In October 2016, a three-year old on Vancouver Island died after eating a poisonous mushroom that was harvested in downtown Victoria. Mycological examinations suggest the little boy ingested the Amanita phalloides, also known as the death cap mushroom.
In recent days, media reports have indicated death cap mushrooms are again emerging in the Victoria area. Death cap mushrooms are also known to grow in other areas of the province including Vancouver and the Fraser Valley. Amanita phalloides was introduced to BC through imported trees. These mushrooms are most often found in urban areas and not in the forest. California recently reported 14 cases of A. phalloides poisoning, with three people requiring a liver transplant.
Environmental health experts at the BC Centre for Disease Control are working with health authorities on this emerging urban environmental threat and have assembled the following general information about wild poisonous mushrooms.
Some are. About 250 species of wild mushrooms found in North America are poisonous. Many more can cause varying degrees of adverse health effects. The BC Drug & Poison Information Centre reports on average 200 calls per year related to wild mushroom exposures. Over one-quarter of the calls (27%) resulted in moderate, severe, or potential toxic illnesses.
Mushroom poisonings may cause: nausea, vomiting, liver failure, hallucinations, seizure, coma, kidney failure, and death. The severity of attack depends upon the type of mushroom, the amount consumed and sometimes the susceptibility of the individual to the poison.
Phone the BC Drug and Poison Information Centre: 604.682.5050 or toll free at 1.800.567.8911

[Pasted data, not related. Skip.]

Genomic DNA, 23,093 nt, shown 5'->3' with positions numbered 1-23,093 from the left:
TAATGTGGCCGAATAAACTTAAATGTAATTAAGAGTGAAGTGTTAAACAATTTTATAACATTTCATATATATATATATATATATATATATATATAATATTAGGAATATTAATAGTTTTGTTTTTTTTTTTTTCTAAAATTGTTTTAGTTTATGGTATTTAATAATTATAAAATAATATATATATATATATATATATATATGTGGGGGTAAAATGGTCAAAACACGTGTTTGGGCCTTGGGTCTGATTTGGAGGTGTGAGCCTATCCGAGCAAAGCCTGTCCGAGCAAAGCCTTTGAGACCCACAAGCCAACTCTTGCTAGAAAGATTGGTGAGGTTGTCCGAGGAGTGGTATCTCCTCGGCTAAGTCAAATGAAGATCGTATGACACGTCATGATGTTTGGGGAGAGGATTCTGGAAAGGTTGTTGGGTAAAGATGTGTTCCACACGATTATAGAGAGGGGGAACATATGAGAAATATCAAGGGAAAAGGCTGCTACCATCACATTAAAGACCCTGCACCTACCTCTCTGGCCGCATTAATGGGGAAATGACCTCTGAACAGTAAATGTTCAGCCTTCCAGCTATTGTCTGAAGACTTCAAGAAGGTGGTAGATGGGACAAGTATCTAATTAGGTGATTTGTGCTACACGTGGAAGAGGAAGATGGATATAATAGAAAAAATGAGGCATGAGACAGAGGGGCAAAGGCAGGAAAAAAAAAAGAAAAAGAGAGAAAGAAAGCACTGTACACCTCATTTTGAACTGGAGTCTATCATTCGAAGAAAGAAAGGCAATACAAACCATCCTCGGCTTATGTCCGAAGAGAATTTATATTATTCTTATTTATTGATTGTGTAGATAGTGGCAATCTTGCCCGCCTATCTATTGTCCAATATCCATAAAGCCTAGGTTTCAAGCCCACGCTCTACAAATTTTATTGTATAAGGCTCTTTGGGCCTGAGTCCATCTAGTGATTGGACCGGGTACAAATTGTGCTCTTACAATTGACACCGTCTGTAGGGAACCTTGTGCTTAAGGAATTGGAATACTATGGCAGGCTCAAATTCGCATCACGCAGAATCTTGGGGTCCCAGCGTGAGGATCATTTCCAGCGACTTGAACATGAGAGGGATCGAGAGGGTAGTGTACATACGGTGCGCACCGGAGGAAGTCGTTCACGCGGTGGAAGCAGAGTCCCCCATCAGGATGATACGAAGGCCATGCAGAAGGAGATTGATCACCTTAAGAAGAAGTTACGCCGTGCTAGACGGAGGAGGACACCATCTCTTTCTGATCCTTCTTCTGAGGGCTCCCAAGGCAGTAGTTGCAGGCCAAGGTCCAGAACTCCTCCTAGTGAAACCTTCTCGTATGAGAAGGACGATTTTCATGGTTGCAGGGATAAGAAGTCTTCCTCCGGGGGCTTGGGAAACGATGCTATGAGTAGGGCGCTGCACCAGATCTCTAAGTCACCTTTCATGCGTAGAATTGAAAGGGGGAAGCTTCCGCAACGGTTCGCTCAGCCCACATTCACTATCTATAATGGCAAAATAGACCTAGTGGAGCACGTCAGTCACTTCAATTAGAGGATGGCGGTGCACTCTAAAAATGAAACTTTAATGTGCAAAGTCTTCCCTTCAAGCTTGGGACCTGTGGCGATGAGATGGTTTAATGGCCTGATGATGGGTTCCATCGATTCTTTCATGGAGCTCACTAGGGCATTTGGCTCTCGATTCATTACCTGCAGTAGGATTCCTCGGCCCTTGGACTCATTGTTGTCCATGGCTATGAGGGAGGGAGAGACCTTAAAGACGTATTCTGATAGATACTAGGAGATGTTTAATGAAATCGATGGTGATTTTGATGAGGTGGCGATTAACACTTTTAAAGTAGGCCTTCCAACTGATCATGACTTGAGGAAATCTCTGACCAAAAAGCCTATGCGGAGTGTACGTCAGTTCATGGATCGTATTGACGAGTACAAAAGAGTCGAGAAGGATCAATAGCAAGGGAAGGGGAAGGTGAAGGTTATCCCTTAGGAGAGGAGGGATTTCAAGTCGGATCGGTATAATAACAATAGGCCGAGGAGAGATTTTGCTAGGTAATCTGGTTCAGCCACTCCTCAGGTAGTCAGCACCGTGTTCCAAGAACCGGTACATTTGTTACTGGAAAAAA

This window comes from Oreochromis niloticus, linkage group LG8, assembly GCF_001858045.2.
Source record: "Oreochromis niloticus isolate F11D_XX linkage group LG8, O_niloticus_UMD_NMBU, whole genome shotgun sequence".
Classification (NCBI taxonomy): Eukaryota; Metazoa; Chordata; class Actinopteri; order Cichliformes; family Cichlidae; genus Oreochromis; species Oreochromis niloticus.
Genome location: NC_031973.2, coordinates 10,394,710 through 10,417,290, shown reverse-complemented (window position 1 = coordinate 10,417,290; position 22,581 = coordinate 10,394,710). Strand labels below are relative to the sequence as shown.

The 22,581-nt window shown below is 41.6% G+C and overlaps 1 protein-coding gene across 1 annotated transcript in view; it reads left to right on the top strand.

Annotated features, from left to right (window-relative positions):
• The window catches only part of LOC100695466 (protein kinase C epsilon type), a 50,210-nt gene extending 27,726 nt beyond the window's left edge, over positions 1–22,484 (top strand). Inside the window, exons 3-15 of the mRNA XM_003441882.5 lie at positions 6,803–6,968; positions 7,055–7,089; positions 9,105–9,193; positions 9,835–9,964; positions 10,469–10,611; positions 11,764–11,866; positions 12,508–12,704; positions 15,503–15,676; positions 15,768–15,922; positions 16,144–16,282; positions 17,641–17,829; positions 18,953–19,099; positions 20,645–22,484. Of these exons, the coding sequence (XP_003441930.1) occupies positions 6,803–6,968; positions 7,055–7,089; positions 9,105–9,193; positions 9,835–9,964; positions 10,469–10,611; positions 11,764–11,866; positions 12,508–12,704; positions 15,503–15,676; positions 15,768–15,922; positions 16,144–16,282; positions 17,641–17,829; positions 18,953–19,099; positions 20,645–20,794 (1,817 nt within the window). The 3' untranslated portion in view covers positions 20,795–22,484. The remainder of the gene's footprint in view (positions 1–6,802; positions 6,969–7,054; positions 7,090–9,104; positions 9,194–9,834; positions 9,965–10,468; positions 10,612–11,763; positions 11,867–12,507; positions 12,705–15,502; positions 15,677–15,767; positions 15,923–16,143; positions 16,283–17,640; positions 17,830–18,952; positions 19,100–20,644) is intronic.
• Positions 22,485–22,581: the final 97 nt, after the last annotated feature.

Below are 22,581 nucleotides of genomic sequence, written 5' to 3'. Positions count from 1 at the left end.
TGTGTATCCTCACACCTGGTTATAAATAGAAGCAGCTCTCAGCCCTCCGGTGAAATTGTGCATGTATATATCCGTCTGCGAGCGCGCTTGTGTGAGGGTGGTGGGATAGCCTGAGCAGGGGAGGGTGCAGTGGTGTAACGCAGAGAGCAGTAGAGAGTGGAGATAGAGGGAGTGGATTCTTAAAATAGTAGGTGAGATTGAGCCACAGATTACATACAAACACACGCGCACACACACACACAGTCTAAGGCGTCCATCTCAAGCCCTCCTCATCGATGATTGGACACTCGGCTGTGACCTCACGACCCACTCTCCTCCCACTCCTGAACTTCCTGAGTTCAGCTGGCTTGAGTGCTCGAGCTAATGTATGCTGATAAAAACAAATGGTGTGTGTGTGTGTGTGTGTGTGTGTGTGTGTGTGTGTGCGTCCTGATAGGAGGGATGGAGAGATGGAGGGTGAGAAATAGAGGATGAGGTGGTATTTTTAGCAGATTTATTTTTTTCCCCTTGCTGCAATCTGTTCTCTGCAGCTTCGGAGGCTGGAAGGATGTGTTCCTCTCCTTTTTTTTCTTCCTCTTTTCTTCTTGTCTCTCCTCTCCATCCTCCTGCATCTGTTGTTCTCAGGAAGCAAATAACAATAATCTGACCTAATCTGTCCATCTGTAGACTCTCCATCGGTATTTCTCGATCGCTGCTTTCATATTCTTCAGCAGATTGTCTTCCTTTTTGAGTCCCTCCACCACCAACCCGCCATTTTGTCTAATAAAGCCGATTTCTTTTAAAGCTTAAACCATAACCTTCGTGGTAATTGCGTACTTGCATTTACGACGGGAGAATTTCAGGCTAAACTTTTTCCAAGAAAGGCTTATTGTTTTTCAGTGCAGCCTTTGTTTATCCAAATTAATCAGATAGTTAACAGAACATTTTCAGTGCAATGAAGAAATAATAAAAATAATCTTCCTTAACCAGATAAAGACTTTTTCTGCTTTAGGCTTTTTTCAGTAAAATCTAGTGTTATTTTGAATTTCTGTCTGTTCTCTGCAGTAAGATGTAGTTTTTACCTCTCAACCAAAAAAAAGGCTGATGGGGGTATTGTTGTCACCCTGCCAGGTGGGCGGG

Teenagers and adults, however, exposed to a larger amount of TOXIC mushrooms from either trying to get high or harvesting and eating the wrong types of mushrooms accounted for 85% of the more severe illnesses. Remove the mushroom from the child’s mouth and hands. Keep the leftover mushroom, or find a similar type for identification when describing it to poison information specialists. They can advise you on first aid treatment and whether you need to seek out immediate medical help.
Buy mushrooms from a retail store that receives their mushrooms from a commercial grower. This is the surest way to ensure your safety. Be cautious about buying wild mushrooms from street vendors, farmers markets, non-approved retailers or other sources that cannot verify their knowledge and source of the mushrooms. Selling wild mushrooms is an unregulated industry in Canada. Don’t water your lawn during the summer. The excess moisture allows mushrooms to grow.
This isn't easy. Young children tend to put anything and everything in their mouths. Check outdoor play areas and remove any mushrooms before allowing the children to play outside. Talk to teenagers about the dangers of ingesting wild mushrooms to get high – and what to do if someone has a bad reaction. Don’t allow your dogs to eat any mushrooms they may find during a walk.
In some cases identifying the poisonous species is difficult even for the experts. So, only harvest wild mushrooms if you are absolutely certain they are safe. Be prepared to identify the mushrooms with the help of a good field guide or knowledgeable friend. Store harvested mushrooms in paper (not plastic) bags at cool temperatures. Become knowledgeable with regards to mushroom terminology and take no risks when harvesting a mushroom for consumption. Should a mushroom not match even one of the characteristics listed in your field guide for an edible species, don't eat it. You also cannot identify poisonous mushrooms by taste or smell − it has been reported that some poisonous mushrooms actually taste good! Only eat a small amount of the mushrooms, sometimes even edible wild mushrooms can cause an upset stomach.
Only to a limited extent. Edible mushrooms may have poisonous look-a-likes, and many species have yet to be identified. In some poisonings, patients have stated that the mushroom looked like the picture of an edible mushroom.
For more, see the fact sheet and news release.
Story originally posted on PHSA, written by Lorraine Mcintyre, Food Safety Specialist